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OK to switch oil?


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#16 David Brown OFFLINE  

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Posted December 07, 2015 - 05:37 AM

The difference in the 10 winter viscosity vs 15, is not really noticeable south of the Arctic Circle. LOL Really, would not switch from Rotella in a diesel, it's the oil the vast majority of fleets run in their trucks.

Oh, I'm not about to switch from Rotella.  I will always use that in my diesels.  I just wondered about going from 15W40 to straight 30 weight or whatever.  Either way, it would be Rotella.


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#17 VICHARRIS OFFLINE  

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Posted December 08, 2015 - 09:24 PM

I believe in using multi-grade oil for diesel engines. Because we have 2 VW Jetta diesels. The same oil is used in John Deere diesel is synthetic 5w40 Castrol for diesel.


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#18 gksyn OFFLINE  

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Posted September 16, 2016 - 08:12 AM

Different brands flow different when cold.This was a cold flow test that someone done on various synthetic oils.

https://www.youtube....h?v=uQ_vxdO_9nc

This video isn't an accurate description. It's not in a controlled environment.

looks like Mobil 1 is something to consider.
I looked, they do have a 10w-40 Diesel Synthetic.

Why cant you switch back and forth Synthetic/non synthetic?

You can switch back and forth between them, but why would you switch from a superior product to an inferior one?

I believe in using multi-grade oil for diesel engines. Because we have 2 VW Jetta diesels. The same oil is used in John Deere diesel is synthetic 5w40 Castrol for diesel.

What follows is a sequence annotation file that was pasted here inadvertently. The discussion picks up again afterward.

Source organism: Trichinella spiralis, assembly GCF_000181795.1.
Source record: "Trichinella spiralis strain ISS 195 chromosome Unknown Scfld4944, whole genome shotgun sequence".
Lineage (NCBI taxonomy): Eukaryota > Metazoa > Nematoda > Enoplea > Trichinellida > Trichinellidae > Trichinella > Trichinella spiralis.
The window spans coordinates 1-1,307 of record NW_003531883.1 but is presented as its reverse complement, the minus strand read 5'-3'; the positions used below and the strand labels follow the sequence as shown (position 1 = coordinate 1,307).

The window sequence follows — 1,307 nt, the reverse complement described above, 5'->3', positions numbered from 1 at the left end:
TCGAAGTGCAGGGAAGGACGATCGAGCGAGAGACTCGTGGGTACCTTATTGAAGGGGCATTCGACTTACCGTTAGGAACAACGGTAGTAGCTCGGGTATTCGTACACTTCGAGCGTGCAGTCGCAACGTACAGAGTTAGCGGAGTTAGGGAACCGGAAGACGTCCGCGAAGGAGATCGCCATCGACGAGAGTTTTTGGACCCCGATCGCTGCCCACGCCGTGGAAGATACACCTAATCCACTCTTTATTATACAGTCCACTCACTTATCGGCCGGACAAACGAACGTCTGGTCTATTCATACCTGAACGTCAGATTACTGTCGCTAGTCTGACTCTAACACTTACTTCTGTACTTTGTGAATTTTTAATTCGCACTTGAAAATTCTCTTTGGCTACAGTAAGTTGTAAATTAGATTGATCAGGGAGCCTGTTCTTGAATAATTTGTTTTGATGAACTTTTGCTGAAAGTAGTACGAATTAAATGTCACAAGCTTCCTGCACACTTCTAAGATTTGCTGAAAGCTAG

Even if your owner's manual says SAE 30 or any straight weight viscosity, you are okay to use a Mult-grade viscosity oil, as long as your numbers match!
For example, SAE 30 and 10W-30

The first part of the multi-grade is the viscosity that the oil flows at during temperatures less than operating temperature. typically under 180-212 degrees Fahrenheit. So even in the summer time, when it's 110 degrees Fahrenheit out, your oil is not at operating temperature.
So it's better to use multi-grade for pumpability. Which provides better protection, since you're not starving parts of the engine that need lubrication.

There are a lot of misconceptions in oil. I hope I was able to answer some of them.

#19 Username OFFLINE  

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Posted September 16, 2016 - 08:31 AM

This video isn't an accurate description. It's not in a controlled environment.


What do you believe is inaccurate about the test?

#20 gksyn OFFLINE  

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Posted January 31, 2017 - 10:36 AM

What do you believe is inaccurate about the test?

Sorry for the extreme tardiness on the response. Too much going on in life to keep up with everything. Ah.

A few things:
Pour rate is affected by the difference in bottles.
They tested oil that's only rated down to -35, -30F (5W), for a -40F test, 0W should be used.
What does the test represent? If -40F is something you'll run into, you won't be using a 5W weight. So it's a backyard test that is trying to mimic an ASTM standard test that all oils have to pass, without all the laboratory quality.

Don't get me wrong, I'm all for back yard scientists, I'm one myself, but I make sure to take it for what it is worth.
I hope I helped some.




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